There are 167 guest rooms. Unlike a newer hotel, the reconstruction yielded rooms with different configurations, requiring individual furnishing plans.
They are characterized by floor-to-ceiling windows original to the Warehouse, wooden floors, exposed brick walls and ducts. 19th century style furnishings reflect a bygone era, yet offer high-speed internet access and safes large enough to hold a laptop. Many of the rooms also have a view of the Warehouse Arts District and Downtown.
Bedroom appointments are of the highest standard, using Italian Imported Linens, Simmons Beautyrest accessories, Black Napa mattresses and aquaplush pillows.
The honor bar is stocked with local products such as Swamp Pop, Zappo’s Chips, Sucre Macaroons, Zydeco Power Bars, New Orleans famous Praline. Alcohol available in the Bar includes Beer from the NOLA Brewing Company, Vodka from Cathead Vodka and Rum from Old New Orleans Rum Distillery operated by James Michalopoulos, a well-known local artist whose artwork is featured in the hotel.
Pets accompanying their owners are welcome – there are pet friendly rooms and a pet program. Pets are given their own beds, bowls for food and water and a doggy gift and toys on arrival. Should one need it, there is a list of groomers, veterinarians, pet walkers, pet acupuncturists and pet psychics on call.
There is room service and special food available for the pets. Each pet is given a take-home custom-made dog tag with the name and phone number of the hotel that the pet wears throughout its stay. These guest rooms have a special door hanger to warn hotel staff if a pet is inside the room. A once-only fee of $45 is applied for the special pet rooms, although room service is extra,
Restaurants include Tout La, the coffee shop serving French Truck Coffee, a locally sourced small batch coffee roaster. Breakfast is also served here, and coffee and delicious in-house pastries are available throughout the day.
Adjacent to this is Compere Lapin, the restaurant operated by Celebrity Chef Nina Compton. She is a relative newcomer who came to New Orleans to compete in the Food Network’s “Top Chef.”
Falling in love with the City and its food, she returned by invitation to open Compere Lapin, now an award winning restaurant serving fusion food.
The Chef incorporates flavors from her childhood in Saint Lucia in the Caribbean, with the bounty of the Gulf’s indigenous ingredients. Then she adds flavors and influences from her culinary training in French cuisine and her love of Italian Food. This is interesting and creative food, and the reputation of the restaurant makes it a difficult reservation to snag.
The long blue bar between the Restaurant, and the Coffee Shop is helmed by Head Bartender, Abigali Gullo. He worked closely with Chef Nina Compton to create a cocktail program that works well with the restaurant menu. Abigail Gullo is herself an award winner with a good resume, including being named Bartender of the Year 2014 for New Orleans, by Eater. New Orleans is the home of some very original cocktails and this fits right in.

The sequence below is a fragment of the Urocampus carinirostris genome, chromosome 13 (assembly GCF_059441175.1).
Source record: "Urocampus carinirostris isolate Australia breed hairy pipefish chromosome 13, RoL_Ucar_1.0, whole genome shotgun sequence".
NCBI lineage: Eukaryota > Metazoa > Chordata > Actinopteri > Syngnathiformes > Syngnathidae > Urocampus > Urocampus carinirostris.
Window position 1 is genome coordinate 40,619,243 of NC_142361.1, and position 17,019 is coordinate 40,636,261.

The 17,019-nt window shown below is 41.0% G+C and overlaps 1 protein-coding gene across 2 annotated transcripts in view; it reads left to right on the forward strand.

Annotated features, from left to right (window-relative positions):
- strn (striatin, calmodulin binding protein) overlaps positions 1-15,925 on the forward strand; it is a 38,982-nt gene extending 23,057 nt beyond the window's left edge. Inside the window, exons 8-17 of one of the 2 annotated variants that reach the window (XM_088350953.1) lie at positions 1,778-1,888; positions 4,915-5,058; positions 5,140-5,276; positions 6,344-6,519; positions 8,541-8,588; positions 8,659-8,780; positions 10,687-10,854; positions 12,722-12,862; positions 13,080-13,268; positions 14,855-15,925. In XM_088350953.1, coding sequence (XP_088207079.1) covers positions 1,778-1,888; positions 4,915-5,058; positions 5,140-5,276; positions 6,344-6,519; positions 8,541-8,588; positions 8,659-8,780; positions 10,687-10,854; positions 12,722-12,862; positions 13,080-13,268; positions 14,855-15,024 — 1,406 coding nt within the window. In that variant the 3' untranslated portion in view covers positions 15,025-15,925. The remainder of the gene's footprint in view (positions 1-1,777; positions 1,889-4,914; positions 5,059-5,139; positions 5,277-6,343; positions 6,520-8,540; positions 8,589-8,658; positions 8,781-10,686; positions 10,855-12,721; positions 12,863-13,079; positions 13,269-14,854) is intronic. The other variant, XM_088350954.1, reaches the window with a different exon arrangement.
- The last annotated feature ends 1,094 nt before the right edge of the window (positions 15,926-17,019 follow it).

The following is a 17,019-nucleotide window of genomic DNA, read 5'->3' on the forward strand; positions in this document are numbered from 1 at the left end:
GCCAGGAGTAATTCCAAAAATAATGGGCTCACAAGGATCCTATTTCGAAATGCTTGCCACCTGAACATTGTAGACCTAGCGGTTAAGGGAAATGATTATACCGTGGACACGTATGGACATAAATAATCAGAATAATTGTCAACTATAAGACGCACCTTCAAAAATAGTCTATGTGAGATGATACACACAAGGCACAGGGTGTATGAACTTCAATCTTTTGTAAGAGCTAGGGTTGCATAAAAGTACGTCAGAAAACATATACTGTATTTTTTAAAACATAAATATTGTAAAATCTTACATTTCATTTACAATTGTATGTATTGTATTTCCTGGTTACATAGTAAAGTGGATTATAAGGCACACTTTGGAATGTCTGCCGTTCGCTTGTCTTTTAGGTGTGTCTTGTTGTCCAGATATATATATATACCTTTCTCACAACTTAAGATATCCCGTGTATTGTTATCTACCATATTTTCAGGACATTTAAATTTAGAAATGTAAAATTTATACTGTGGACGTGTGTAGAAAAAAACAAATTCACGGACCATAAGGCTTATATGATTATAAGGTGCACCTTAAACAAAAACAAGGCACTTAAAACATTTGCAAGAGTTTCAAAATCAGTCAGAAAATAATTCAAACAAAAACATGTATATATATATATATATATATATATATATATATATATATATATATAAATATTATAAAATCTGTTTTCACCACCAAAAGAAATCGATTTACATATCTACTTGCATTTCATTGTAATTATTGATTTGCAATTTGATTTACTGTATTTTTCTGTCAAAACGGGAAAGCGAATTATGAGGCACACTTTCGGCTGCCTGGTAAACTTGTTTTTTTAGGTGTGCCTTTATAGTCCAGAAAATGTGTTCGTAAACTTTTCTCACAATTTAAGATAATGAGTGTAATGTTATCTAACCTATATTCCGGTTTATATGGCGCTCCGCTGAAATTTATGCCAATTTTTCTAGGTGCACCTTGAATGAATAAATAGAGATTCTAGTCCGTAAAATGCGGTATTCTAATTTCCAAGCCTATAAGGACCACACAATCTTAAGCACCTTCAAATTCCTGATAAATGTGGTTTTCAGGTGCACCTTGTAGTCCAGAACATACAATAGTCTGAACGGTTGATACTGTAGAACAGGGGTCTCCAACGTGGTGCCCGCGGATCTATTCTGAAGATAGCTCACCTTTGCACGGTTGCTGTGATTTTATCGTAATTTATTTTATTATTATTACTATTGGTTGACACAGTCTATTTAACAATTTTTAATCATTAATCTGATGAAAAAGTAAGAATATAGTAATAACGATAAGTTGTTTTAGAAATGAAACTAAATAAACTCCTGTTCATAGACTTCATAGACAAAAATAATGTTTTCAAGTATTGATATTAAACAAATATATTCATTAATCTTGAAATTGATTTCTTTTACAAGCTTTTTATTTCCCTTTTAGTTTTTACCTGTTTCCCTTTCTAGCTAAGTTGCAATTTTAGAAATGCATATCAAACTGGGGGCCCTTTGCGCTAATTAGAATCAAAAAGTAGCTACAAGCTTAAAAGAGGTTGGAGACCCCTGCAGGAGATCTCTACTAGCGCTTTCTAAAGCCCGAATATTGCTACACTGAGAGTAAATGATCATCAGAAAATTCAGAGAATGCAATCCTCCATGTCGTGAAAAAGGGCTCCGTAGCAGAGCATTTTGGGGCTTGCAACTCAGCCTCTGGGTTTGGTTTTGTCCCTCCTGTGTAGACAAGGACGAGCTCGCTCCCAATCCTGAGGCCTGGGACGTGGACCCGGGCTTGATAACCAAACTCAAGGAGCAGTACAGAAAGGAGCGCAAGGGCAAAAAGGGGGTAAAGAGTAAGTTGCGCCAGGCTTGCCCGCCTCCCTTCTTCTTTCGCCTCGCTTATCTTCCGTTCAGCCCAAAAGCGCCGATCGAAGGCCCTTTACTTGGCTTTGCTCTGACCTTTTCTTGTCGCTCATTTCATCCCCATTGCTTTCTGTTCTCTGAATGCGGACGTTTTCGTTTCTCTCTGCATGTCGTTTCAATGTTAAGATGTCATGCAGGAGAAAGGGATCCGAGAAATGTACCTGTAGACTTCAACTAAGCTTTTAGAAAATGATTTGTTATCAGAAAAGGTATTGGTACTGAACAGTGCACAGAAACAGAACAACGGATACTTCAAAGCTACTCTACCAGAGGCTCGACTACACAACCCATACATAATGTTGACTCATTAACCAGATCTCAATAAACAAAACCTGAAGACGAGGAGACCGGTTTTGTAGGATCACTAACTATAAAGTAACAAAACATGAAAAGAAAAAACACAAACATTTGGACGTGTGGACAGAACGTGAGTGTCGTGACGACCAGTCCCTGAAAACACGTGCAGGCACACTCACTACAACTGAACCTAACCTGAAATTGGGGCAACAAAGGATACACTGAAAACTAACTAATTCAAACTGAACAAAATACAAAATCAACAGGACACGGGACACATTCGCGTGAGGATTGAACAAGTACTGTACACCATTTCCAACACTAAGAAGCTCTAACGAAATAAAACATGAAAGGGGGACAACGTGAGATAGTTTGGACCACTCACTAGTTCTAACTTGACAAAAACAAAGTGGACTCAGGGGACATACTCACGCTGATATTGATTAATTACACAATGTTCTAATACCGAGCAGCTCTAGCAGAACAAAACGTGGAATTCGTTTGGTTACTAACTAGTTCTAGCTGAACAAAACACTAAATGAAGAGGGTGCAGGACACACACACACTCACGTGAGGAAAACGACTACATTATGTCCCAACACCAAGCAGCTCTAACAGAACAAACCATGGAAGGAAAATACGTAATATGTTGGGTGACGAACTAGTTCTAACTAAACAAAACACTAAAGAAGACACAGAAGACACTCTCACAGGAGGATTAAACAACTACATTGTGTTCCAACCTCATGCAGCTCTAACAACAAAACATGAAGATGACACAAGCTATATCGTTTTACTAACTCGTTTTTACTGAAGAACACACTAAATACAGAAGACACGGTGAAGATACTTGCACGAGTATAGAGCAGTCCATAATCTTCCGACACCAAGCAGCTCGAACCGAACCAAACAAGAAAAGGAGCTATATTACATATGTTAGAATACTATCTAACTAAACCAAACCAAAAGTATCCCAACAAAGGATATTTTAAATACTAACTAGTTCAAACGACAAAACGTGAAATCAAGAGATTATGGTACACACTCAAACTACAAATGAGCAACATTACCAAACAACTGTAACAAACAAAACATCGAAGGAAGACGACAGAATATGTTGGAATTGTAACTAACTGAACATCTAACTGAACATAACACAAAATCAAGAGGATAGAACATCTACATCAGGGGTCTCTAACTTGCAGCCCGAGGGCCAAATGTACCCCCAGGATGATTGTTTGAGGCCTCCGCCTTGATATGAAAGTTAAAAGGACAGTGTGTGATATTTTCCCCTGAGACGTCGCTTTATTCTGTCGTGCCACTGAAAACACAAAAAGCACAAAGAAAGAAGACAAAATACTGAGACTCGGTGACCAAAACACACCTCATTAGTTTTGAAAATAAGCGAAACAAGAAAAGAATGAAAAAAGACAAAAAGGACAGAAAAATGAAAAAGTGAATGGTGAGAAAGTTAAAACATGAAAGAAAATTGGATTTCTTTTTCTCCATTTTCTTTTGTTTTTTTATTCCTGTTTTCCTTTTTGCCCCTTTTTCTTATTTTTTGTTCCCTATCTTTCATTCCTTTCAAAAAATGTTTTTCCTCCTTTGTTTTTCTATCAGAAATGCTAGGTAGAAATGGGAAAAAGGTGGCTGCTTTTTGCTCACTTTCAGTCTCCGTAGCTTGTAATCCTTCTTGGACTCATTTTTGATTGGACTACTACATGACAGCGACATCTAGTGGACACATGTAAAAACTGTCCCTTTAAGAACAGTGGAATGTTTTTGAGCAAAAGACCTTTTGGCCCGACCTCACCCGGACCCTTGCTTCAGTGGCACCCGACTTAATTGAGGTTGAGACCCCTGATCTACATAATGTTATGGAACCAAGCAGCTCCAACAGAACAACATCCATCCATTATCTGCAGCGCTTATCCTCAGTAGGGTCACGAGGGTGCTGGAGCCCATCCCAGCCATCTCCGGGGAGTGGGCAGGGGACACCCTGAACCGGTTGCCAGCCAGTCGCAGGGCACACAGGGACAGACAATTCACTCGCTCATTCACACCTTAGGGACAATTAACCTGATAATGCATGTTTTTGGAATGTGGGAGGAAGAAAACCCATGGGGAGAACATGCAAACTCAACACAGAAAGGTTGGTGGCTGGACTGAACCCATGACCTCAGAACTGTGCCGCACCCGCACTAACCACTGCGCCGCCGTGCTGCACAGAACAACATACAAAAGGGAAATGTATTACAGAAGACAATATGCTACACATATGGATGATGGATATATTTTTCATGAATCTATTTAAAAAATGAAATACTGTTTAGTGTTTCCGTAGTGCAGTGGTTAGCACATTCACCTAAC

The Arts Programs
An essential characteristic of Provenance Hotels is an integrated arts program for each hotel that is strongly connected to the City in which their hotels operate.
They form partnerships and “layer” with local artists and artisans. At the Old No.77, they have connected with the students of the New Orleans Center for the Creative Arts (NOCCA), a publicly funded tuition free high school.
The Artwork featured on the walls in the main hospitality areas, form a gallery for work by students, faculty and alumni of NOCCA. Student Art was also selected for the Guestrooms. Artwork on display is for sale, with all the proceeds going to the students, It also gives students exposure to high end guests in the hotel – exposure they would not otherwise have had.
There is also a satellite art gallery in the Hotel, off the lobby, that has changing exhibitions. Operated in collaboration with Where Y’Art, it features local artists. Y’Art Gallery operates its main Gallery at 1901 Royal Street, in the Marigny neighborhood.
All the signage in the Hotel was custom designed to co-ordinate with the decor and is reminiscent of a previous era.
Furthering their art connections, the Hotel has partnered with several local artisans and craftspeople to sell their products in the Chandlery, a gift shop located inside the main hospitality area. The shop also highlights local creative talent. Some of the Chandlery donate a percentage of their proceeds to charity.
The Old No.77 Hotel and Chandlery is an ideal location for both the business and the leisure traveler. Located three blocks from the bustling French Quarter, close to the Convention Center for Conference attendees, not too far from the Superdome for sporting events and within walking distance of a number of museums. It is an inspired example of a re-purposed historic building in the heart of New Orleans.
Credits: Photography courtesy of Provenance Hotels.
The Old #77 Hotel and Chandlery
- 535 Tchoupitoulas Street, New Orleans, LA 70130
- Tel 504/527-5271
- Reservations: 504/599-2101